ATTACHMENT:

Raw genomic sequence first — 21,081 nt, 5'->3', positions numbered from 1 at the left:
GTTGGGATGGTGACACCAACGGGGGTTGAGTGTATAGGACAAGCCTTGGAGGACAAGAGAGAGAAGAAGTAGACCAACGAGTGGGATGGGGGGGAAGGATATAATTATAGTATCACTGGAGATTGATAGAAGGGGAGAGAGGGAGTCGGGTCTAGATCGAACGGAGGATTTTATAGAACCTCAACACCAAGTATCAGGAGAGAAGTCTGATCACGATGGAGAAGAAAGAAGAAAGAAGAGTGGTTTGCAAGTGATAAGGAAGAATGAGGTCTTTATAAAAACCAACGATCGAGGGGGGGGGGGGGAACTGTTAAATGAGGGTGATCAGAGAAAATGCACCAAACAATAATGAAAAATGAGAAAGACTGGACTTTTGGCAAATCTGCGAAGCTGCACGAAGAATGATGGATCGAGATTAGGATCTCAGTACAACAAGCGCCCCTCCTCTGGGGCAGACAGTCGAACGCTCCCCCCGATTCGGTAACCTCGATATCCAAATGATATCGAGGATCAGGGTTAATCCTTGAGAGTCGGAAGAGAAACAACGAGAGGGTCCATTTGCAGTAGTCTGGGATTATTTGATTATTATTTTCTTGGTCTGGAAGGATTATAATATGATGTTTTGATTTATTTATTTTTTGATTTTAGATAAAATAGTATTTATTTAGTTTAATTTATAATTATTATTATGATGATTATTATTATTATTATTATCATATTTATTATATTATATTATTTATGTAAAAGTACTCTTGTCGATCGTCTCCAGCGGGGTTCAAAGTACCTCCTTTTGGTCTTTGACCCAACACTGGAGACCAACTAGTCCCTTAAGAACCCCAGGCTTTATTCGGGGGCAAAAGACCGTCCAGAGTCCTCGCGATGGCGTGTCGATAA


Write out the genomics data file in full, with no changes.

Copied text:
Raw genomic sequence first — 21,081 nt, 5'->3', positions numbered from 1 at the left:
GTTGGGATGGTGACACCAACGGGGGTTGAGTGTATAGGACAAGCCTTGGAGGACAAGAGAGAGAAGAAGTAGACCAACGAGTGGGATGGGGGGGAAGGATATAATTATAGTATCACTGGAGATTGATAGAAGGGGAGAGAGGGAGTCGGGTCTAGATCGAACGGAGGATTTTATAGAACCTCAACACCAAGTATCAGGAGAGAAGTCTGATCACGATGGAGAAGAAAGAAGAAAGAAGAGTGGTTTGCAAGTGATAAGGAAGAATGAGGTCTTTATAAAAACCAACGATCGAGGGGGGGGGGGGGAACTGTTAAATGAGGGTGATCAGAGAAAATGCACCAAACAATAATGAAAAATGAGAAAGACTGGACTTTTGGCAAATCTGCGAAGCTGCACGAAGAATGATGGATCGAGATTAGGATCTCAGTACAACAAGCGCCCCTCCTCTGGGGCAGACAGTCGAACGCTCCCCCCGATTCGGTAACCTCGATATCCAAATGATATCGAGGATCAGGGTTAATCCTTGAGAGTCGGAAGAGAAACAACGAGAGGGTCCATTTGCAGTAGTCTGGGATTATTTGATTATTATTTTCTTGGTCTGGAAGGATTATAATATGATGTTTTGATTTATTTATTTTTTGATTTTAGATAAAATAGTATTTATTTAGTTTAATTTATAATTATTATTATGATGATTATTATTATTATTATTATCATATTTATTATATTATATTATTTATGTAAAAGTACTCTTGTCGATCGTCTCCAGCGGGGTTCAAAGTACCTCCTTTTGGTCTTTGACCCAACACTGGAGACCAACTAGTCCCTTAAGAACCCCAGGCTTTATTCGGGGGCAAAAGACCGTCCAGAGTCCTCGCGATGGCGTGTCGATAA